There comes a time when people need to pause, evaluate their status and give themselves an opportunity to recover from a prolonged and arduous engagement. It is the case in the various types of battlefields irrespective of the nature of engagement. While some are of a military type with opposing fighters facing each other, others are political.
Children of two prominent anti-colonial families, Jomo Kenyatta and Jaramogi Oginga Odinga, namely Uhuru Kenyatta and Raila Odinga, commanded political forces. Uhuru’s side called itself “Jubilee” but Raila’s kept changing its stripes. Initially, Raila’s team called itself ODM, metamorphosed into CORD and later became NASA. Since the two sides subscribed to parallel rules of political behaviour, the battle seemed endless. This calls for time to reflect.
With parallel perceptions of political rules, Kenyans were treated to the unusual, prolonged election environment of two presidential elections in three months. In preparing to vote on August 8, 2017, institutions repeatedly assured Kenyans that all was well. There was general assumption of trust in the relatively new State institutions that the 2010 Constitution created.
Among the assumptions was that professionals manning the institutions would be loyal men and women of integrity, those who valued their country and had internalised Kenya’s national interests.
Such people would not jeopardise those interests, particularly the security aspect. The assumption, it turns out, was wrong and the country’s sense of stability was, instead, threatened through manufactured political crises.
The assumption was wrong regarding two new critical electoral connected organs of State that the 2010 Constitution created. That Constitution substantially reduced the power of the President to appoint State officials, required Parliament to vet top State officials and changed the conduct of elections.
It created the IEBC and the Supreme Court to replace the existing electoral organ and judicial structure, which were blamed for the mayhem in 2007/2008. In hindsight, however, the two organs of State were victims of political chicanery that continued to dog the new institutions.
The trust was seriously injured when some officials of those critical institutions, the Supreme Court and the IBC, reportedly acted less honourably. There were claims that judicial officers fabricated documents which the judges relied on.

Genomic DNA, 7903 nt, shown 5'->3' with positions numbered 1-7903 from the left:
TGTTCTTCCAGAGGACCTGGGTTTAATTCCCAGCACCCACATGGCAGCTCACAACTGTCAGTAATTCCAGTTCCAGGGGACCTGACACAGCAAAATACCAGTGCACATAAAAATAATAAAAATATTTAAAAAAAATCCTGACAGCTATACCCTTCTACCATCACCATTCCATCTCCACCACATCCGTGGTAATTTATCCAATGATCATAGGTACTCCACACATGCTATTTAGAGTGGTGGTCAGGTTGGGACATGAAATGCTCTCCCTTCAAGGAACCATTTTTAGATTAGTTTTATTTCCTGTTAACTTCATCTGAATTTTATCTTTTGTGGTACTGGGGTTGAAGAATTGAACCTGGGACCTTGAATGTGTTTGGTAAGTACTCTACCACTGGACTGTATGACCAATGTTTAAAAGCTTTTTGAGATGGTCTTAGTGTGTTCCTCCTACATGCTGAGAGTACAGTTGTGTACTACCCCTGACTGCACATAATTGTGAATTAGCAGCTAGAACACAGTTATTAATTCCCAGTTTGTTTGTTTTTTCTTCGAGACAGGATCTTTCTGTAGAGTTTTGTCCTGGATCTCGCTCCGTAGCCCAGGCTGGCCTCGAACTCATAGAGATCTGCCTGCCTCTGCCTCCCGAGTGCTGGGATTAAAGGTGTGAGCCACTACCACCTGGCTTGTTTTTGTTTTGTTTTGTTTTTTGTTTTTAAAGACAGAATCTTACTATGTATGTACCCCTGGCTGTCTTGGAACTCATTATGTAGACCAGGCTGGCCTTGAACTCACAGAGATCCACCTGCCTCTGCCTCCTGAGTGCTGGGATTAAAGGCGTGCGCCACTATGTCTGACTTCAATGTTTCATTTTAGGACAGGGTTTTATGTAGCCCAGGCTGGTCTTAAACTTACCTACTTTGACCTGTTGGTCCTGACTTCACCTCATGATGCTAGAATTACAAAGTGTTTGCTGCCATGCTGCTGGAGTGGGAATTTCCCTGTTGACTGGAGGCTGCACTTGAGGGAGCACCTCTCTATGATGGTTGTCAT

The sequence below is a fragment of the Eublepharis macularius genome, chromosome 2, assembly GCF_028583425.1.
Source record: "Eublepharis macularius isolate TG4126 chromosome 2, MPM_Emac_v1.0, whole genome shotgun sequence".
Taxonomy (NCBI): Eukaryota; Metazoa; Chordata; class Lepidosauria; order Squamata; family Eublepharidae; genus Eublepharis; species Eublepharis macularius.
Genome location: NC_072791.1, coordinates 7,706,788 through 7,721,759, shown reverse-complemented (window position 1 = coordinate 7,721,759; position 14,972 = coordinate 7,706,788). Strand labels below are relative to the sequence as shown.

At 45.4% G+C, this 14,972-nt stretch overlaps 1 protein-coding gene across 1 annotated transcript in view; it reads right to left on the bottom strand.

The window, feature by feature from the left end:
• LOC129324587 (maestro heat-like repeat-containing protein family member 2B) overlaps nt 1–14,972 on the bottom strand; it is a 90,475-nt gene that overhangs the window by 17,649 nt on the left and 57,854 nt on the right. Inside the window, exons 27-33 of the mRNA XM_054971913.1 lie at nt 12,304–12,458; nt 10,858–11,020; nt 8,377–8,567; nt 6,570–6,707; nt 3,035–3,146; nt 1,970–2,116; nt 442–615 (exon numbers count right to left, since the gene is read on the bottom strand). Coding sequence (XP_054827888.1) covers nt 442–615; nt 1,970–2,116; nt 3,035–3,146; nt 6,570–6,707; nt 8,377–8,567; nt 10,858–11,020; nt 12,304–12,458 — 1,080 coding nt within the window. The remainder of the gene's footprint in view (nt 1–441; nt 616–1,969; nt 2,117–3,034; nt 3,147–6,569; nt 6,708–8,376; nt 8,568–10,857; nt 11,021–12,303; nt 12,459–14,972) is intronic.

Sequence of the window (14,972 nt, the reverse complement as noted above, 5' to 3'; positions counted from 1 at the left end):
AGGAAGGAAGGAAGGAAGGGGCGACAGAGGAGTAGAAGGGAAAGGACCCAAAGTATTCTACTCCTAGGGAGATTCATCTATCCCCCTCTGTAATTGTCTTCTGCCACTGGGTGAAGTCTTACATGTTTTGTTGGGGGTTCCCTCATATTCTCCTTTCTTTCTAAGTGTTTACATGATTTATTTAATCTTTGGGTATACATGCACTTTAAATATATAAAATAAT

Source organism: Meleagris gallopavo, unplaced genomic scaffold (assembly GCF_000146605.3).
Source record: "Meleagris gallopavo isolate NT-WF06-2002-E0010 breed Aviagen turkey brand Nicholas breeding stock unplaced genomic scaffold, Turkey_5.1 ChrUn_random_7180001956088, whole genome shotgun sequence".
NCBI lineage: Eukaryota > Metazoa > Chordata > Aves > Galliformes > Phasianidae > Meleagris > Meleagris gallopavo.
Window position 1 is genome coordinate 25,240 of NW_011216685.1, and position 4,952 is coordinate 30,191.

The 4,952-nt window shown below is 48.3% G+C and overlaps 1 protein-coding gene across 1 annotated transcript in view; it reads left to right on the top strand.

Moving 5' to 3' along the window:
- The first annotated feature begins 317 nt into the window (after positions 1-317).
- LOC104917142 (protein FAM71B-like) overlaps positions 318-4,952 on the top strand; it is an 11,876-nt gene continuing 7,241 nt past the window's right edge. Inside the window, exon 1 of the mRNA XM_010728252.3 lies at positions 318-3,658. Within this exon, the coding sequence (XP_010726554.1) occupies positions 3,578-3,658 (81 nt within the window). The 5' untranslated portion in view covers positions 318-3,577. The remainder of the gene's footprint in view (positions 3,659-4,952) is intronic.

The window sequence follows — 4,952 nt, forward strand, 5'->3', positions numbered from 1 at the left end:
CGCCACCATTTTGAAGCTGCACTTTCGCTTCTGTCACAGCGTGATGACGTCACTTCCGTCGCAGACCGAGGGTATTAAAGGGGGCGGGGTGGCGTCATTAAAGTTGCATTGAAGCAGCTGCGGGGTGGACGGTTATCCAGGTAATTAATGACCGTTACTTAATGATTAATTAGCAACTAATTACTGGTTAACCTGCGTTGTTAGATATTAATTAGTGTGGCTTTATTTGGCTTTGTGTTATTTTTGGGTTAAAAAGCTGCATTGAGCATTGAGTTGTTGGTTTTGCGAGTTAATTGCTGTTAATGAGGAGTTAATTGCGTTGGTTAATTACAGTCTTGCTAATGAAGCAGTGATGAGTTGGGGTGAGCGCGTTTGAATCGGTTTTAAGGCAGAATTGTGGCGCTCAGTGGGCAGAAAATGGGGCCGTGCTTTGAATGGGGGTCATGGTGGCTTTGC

Thereafter the court surprised many when on account of procedural technicalities, it ignored the votes cast, nullified the presidential election and ordered the IEBC to conduct a “fresh election” within 60 days.
The court threw dirt on its image by failing to give detailed reasoning for its decision. To complicate matters, it emerged that the primary loyalty of some IEBC officials was not to the institution they served and Kenya. Whatever their excuse, the officials dented the reputation of those institutions and injured public trust.
The dented institutional reputation made the “fresh” election prolonged as two conflicting forces emerged. One side, although unhappy with the nullification, took the court seriously and campaigned hard for the October 26, 2017 poll.
The other side, in contrast, defied the Supreme Court order for a “fresh” election. In the process, it managed to erode its own standing. Two things then followed; the delayed swearing-in of Uhuru for his second term and the seeming dwindling of the Raila followers. Seemingly to divert attention from internal political hemorrhage, NASA officials announced the creation of a “Committee” of Experts to strategise on Peoples Assembly and secessionism.
Others insist they will organise their own swearing-in ceremony for Raila on Jamhuri Day, December 12, 2017. They have not indicated which Supreme Court judge would engage in an act that is clearly treasonous.The prolonged elections tested Kenya.
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Uhuru should give time for people to “heal” and accept reality. Raila needs time to reflect on his past and future.The political combatants need to give time for the country to recover from the excessive political heat.
Prof Munene teaches History and International Relations at the USIU- Africa